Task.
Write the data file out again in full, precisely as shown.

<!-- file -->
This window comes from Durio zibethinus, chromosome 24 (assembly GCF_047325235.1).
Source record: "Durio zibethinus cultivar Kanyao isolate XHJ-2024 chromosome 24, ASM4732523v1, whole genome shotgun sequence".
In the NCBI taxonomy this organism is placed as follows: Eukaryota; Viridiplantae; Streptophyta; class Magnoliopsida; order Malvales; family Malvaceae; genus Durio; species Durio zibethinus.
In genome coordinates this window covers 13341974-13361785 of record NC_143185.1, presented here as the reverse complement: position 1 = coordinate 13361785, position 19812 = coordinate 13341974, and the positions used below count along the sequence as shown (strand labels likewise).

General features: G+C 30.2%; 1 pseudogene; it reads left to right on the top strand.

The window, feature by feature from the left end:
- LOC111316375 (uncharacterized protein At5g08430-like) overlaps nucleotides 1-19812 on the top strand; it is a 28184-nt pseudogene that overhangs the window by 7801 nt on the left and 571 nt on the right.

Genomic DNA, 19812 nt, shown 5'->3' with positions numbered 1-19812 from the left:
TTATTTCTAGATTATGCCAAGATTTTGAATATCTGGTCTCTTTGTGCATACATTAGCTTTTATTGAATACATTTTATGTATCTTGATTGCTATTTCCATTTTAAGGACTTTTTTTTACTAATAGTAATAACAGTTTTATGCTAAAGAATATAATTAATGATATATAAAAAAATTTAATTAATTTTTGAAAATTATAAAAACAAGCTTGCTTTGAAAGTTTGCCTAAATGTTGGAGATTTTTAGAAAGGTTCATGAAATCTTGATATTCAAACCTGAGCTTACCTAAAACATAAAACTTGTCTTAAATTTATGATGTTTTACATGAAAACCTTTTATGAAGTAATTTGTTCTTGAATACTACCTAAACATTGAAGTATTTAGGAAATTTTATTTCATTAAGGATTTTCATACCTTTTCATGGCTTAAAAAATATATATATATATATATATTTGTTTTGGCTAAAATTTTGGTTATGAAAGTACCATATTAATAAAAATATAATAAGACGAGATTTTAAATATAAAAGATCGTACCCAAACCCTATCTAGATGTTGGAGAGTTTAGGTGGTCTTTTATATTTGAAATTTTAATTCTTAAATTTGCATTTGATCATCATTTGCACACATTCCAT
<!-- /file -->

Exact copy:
This window comes from Durio zibethinus, chromosome 24 (assembly GCF_047325235.1).
Source record: "Durio zibethinus cultivar Kanyao isolate XHJ-2024 chromosome 24, ASM4732523v1, whole genome shotgun sequence".
In the NCBI taxonomy this organism is placed as follows: Eukaryota; Viridiplantae; Streptophyta; class Magnoliopsida; order Malvales; family Malvaceae; genus Durio; species Durio zibethinus.
In genome coordinates this window covers 13341974-13361785 of record NC_143185.1, presented here as the reverse complement: position 1 = coordinate 13361785, position 19812 = coordinate 13341974, and the positions used below count along the sequence as shown (strand labels likewise).

General features: G+C 30.2%; 1 pseudogene; it reads left to right on the top strand.

The window, feature by feature from the left end:
- LOC111316375 (uncharacterized protein At5g08430-like) overlaps nucleotides 1-19812 on the top strand; it is a 28184-nt pseudogene that overhangs the window by 7801 nt on the left and 571 nt on the right.

Genomic DNA, 19812 nt, shown 5'->3' with positions numbered 1-19812 from the left:
TTATTTCTAGATTATGCCAAGATTTTGAATATCTGGTCTCTTTGTGCATACATTAGCTTTTATTGAATACATTTTATGTATCTTGATTGCTATTTCCATTTTAAGGACTTTTTTTTACTAATAGTAATAACAGTTTTATGCTAAAGAATATAATTAATGATATATAAAAAAATTTAATTAATTTTTGAAAATTATAAAAACAAGCTTGCTTTGAAAGTTTGCCTAAATGTTGGAGATTTTTAGAAAGGTTCATGAAATCTTGATATTCAAACCTGAGCTTACCTAAAACATAAAACTTGTCTTAAATTTATGATGTTTTACATGAAAACCTTTTATGAAGTAATTTGTTCTTGAATACTACCTAAACATTGAAGTATTTAGGAAATTTTATTTCATTAAGGATTTTCATACCTTTTCATGGCTTAAAAAATATATATATATATATATATTTGTTTTGGCTAAAATTTTGGTTATGAAAGTACCATATTAATAAAAATATAATAAGACGAGATTTTAAATATAAAAGATCGTACCCAAACCCTATCTAGATGTTGGAGAGTTTAGGTGGTCTTTTATATTTGAAATTTTAATTCTTAAATTTGCATTTGATCATCATTTGCACACATTCCAT